Julie Harrison presents “Radiated Face” (excerpt from Boundary in collaboration with Neil Zusman). 1980, 02:15 minutes.
"Radiated Face" is an excerpt from a longer video, Boundary, that I collaborated on with Neil Zusman in 1980. The work consists of a colorized woman's face combined with sequenced images of female models, a marching band, and a menacing fist while she talks about her lonely childhood and milk contaminated by radiation from a nuclear meltdown. Boundary won the Colorado Award (1st prize) at the Athens Film & Video Festival, an Honorable Mention at the Atlanta Film & Video Festival, a CAPS award as well as toured for three years with Independent Curators International.
Artists include: Joeun Aatchim, Hiba Ali, Renae Barnard, Sarah Berkeley, Sherri Cornett, Sam DeMonte, Simone Doing, Lacie Garnes, Julie Harrison, Hästköttskandalen, Sarah Hill, Alex Hovet, Claire Jervert, Kathleen Kelley and Sarah Rose Nordgren, Elizabeth Leister, Christine Neptune, Sarah Oneschuk, Roberta Orlando, Cindy Rehm, Ela Shah, Loren Siems, Julia Kim Smith, and JingZhou
Please visit the Momentum Directory for links to other artists, arts professionals, and organizations that engage in critical explorations in the field of gender, feminism, art, and technology.
photo: JHarrison, still from “Radiated Face” (excerpt from Bounday by JHarrison and Neil Zusman.
April 19 – May 18, 2014
Cuchifritos Gallery/Essex St Market 120 Essex St, New York, NY 10002
Artists: John Ahearn, Liza Bear, Peter Fend, Coleen Fitzgibbon, Robert Goldman (Bobby G), Julie Harrison, Becky Howland, Lisa Kahane, Gregory Lehmann, Ann Messner and Laurie Arbeiter, Alan Moore, Tom Otterness
Cuchifritos Gallery + Project Space is honored to present The Real Estate Show, What Next: 2014. An extension of The Real Estate Show of 1979/1980, this exhibition will serve as a living project space, presenting new work that continues to question the impending re-development of the Seward Park Urban Redevelopment Area (SPURA) sites. By addressing certain issues that have both united and polarized the neighborhood over the last 30+ years, the exhibition will encourage artists and community members to become an active part of the conversation by focusing on the particular insights and experimental processes that artists bring to imagining new urban spaces. All of the projects, contributed by former Colab members and participants in the original Real Estate Show, take form through audience engagement, as Cuchifritos becomes a flexible site for the active processes unfolding throughout the duration of the exhibition.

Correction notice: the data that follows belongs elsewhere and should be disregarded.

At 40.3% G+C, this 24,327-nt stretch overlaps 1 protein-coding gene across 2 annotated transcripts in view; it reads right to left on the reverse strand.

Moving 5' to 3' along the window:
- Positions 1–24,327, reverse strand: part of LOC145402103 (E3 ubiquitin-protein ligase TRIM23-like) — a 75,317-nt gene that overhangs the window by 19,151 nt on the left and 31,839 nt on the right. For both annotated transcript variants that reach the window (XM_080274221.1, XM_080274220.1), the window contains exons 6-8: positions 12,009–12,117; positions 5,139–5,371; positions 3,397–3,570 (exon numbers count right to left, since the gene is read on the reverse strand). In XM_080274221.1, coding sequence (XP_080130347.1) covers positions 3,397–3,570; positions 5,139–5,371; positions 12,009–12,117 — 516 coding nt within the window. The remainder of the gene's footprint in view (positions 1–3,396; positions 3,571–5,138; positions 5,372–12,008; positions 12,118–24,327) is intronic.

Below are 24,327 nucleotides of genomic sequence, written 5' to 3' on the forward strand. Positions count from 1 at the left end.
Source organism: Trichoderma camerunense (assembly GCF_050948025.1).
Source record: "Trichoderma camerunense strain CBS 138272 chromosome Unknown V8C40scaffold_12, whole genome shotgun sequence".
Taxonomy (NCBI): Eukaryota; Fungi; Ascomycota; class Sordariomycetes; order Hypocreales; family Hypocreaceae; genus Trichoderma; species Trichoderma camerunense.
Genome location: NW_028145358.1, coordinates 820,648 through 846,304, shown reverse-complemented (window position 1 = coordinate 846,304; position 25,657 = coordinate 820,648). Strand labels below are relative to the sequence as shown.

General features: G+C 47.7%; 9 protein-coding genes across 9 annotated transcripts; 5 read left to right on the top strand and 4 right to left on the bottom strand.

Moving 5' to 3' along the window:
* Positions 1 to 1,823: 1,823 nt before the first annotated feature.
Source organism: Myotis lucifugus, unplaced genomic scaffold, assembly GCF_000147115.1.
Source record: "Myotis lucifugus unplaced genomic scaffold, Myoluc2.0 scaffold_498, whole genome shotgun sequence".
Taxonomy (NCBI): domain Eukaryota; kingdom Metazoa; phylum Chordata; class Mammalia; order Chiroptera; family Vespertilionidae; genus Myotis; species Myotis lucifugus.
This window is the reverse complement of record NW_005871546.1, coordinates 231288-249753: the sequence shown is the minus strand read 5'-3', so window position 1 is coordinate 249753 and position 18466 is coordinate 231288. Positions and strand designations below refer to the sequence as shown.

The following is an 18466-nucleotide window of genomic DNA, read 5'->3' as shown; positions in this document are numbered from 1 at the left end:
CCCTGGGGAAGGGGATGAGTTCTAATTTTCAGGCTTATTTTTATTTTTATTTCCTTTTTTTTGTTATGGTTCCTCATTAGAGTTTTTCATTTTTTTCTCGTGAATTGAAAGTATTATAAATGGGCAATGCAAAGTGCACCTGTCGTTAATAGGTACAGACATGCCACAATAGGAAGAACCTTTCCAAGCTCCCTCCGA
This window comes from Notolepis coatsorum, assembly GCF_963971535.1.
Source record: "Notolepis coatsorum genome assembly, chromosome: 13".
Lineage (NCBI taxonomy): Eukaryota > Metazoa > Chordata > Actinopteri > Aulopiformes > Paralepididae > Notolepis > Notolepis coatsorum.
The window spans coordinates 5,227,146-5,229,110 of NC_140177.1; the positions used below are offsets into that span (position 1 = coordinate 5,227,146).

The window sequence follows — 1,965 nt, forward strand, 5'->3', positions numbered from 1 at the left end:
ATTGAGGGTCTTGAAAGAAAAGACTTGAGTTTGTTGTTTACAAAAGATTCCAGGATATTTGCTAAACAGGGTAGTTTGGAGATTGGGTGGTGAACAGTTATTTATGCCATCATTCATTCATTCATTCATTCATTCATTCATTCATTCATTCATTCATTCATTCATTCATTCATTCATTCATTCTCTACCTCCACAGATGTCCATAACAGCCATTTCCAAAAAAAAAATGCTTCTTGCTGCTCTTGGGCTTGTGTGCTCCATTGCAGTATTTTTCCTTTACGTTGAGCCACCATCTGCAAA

The Real Estate Show, which opened on December 31, 1979, was an extra-legal occupation of and art show in the city-owned building at 123 Delancey Street on the Lower East Side. Organized by Collaborative Projects (Colab), a collective of artists and activists that formed in 1977 to create exhibition and funding opportunities for artists, the exhibition sought to address the growing real estate crisis in New York City, with the dissolution of lower-income neighborhoods, amassing evictions and displacement of non-wealthy residents. The exhibition, as much art show as it was collective action, was shut down on the morning of January 2, 1980 by The New York City Department of Housing, Preservation and Development, who replaced the once-broken lock and removed all of the artwork, prompting an influential press conference called by the show’s organizers. This public demonstration, attended by the New York Times, Soho Weekly News and, notably, artist Joseph Bueys, led to negotiations between the representative artists and the city resulting in the eventual founding of ABCNoRio at 156 Rivington Street.
Collaborative Projects Inc. (Colab), the artists coalition, launched the 1980's by breaking into a vacant city owned building at 123-125 Delancey St. on December 30,1979 and installed the Real Estate Show on New Year’s Eve questioning city policies on housing and development. The police closed the exhibition Jan. 2, 1980.
Negotiations with Colab artists and the City led to the NYC Dept of Buildings exchanging another city-owned building at 156 Rivington St to the artists as an alternative to 125 Delancey. Colab artists developed 156 Rivington as the ongoing arts space ABC No Rio which is still running after 34 years. 125 Delancey is now a vacant lot waiting to be developed by the Essex Crossing/ Seward Park Urban Renewal (SPURA) which will include a new Warhol Museum. To commemorate this affirmative history between artists, NYC City and our new Mayor, the following galleries are presenting exhibitions:
"The Real Estate Show, Was Then..... Is Now” exhibition of the original 1980 Real Estate Show artwork; opening Friday April 4th: 6-8 pm James Fuentes Gallery 55 Delancey St (Allen/Eldridge Sts), New York, NY 10002. www.jamesfuentes.com
“RESx: Real Estate Show Extended” opening Weds. April 9th, 7-10pm, ABC No Rio 156 Rivington St (Suffolk/Clinton Sts), New York, NY 10002. Open call to artists to bring disposable real estate related art through April, including media events. contact firstname.lastname@example.org for dates & times: www.abcnorio.org
“No City An Island” opening Thursday April 10, 6-8pm, The Lodge Gallery at 131 Chrystie Street between Delancey and Broome Sts on the Lower East Side. www.thelodgegallery.com
“The Real Estate Show, What Next: 2014” opening Weds. April 18, 5-7pm; Cuchifritos Gallery/Essex St Market 120 Essex St, New York, NY 10002; art show and performances. Contact email@example.com for event times, artistsallianceinc.org/cuchifritos-gallery-2/cuchifritos
"In and Around Collaborative Projects" at Spectacle Theater, 124 South 3rd St, Brooklyn, NY, 11211, real estate show related film screenings in May 2014contact firstname.lastname@example.org for dates/times, www.spectacletheater.com
Photo: Julie Harrison, “Guatemala.” 2014, installation view at Cuchifritos Gallery, New York City.